Birdwing Butterfly Project

June 28, 2015

*excerpt from Wildlife Preservation Society Queensland post *

If you are a birdwing butterfly, it’s a positive time to be alive (and that’s really saying something of a threatened species in current times). From our view on the ground amongst it all, the Richmond Birdwing Conservation Network (RBCN) has noticed a groundswell of activity across south-east Queensland aiding the recovery of this remarkable species, the cumulative impact of which is bound to be strengthening the Richmond birdwing butterfly’s chances of besting extinction. We wanted to seize this opportunity to share the good news…

Almost two decades later, this positive outcome is the result of the huge effort put in by early members of the network to raise awareness of the extinction risk faced by the species. Not only were they successful in identifying and communicating this risk, they provided a solution: to plant the butterfly’s host vine in strategic locations. Not often is the solution to saving a species so tangible.

Having heard the message, thousands of birdwing butterfly vines were (and continue to be) planted by community groups, local councils, schools and individuals across the butterfly’s natural range, the outcome of which has been an ever increasing biomass of vine leaves available for female butterflies to lay eggs on and their larvae to chew through. The even better news? This outcome can only improve over time as every single vine that is planted grows taller.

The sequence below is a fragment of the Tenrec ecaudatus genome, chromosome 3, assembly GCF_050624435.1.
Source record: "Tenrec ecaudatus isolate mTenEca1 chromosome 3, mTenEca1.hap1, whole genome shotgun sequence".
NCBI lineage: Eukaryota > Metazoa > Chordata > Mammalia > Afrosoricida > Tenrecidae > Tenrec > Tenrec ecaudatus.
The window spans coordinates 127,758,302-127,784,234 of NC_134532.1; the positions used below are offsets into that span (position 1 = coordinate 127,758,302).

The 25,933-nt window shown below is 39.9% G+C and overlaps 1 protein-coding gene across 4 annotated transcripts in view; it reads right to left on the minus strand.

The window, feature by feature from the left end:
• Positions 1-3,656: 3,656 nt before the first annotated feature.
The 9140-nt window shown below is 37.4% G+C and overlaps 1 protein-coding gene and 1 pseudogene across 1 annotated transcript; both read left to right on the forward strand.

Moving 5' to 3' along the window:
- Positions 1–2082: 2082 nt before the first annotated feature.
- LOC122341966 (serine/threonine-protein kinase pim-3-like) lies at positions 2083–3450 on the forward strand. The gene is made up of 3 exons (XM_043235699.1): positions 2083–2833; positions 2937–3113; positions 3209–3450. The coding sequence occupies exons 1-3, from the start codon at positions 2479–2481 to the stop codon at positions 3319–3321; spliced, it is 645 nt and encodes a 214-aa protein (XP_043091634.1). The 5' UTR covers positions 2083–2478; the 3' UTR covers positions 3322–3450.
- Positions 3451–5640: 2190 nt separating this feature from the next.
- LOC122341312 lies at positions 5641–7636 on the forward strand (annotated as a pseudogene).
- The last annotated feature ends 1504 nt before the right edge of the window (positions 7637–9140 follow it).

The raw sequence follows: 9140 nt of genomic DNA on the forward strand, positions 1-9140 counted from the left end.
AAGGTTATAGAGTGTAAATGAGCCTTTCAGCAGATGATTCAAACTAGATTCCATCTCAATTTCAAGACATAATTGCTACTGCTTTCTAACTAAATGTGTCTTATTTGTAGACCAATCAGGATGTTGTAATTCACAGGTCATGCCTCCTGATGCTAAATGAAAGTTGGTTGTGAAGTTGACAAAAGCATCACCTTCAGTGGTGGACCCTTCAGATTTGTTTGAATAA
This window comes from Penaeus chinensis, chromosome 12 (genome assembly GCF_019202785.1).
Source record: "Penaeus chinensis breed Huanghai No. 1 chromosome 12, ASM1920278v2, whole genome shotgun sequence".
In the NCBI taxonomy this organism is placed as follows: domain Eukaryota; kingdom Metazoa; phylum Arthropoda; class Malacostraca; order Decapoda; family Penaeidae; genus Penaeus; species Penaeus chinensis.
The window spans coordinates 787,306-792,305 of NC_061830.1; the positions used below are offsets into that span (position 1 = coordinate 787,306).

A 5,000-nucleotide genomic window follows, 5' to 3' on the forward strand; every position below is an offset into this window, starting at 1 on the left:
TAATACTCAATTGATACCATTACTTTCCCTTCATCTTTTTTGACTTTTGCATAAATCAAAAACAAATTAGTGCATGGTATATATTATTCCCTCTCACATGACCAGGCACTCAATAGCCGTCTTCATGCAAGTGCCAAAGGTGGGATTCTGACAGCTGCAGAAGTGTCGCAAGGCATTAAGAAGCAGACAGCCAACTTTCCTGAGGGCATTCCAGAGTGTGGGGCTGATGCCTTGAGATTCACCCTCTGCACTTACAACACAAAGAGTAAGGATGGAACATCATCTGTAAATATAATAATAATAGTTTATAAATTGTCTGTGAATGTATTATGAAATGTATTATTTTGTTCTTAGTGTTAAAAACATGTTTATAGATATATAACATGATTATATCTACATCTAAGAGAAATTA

Whether due to an increase in vine population or recent favourable climatic conditions (it is difficult to know) 2018 has also been a bumper year for birdwing sightings. The RBCN Facebook page is full of pictures and posts from members showing off the birdwings in their backyards, and we have received many emails and phone calls recently reporting sightings.

For a great list of plants good for feeding and attracting butterflies, click the link below:

Nectar_plants_for_butterflies

 

To find out how you can become involved, or to join the Richmond Birdwing Conservation Network, you can visit their website for more information.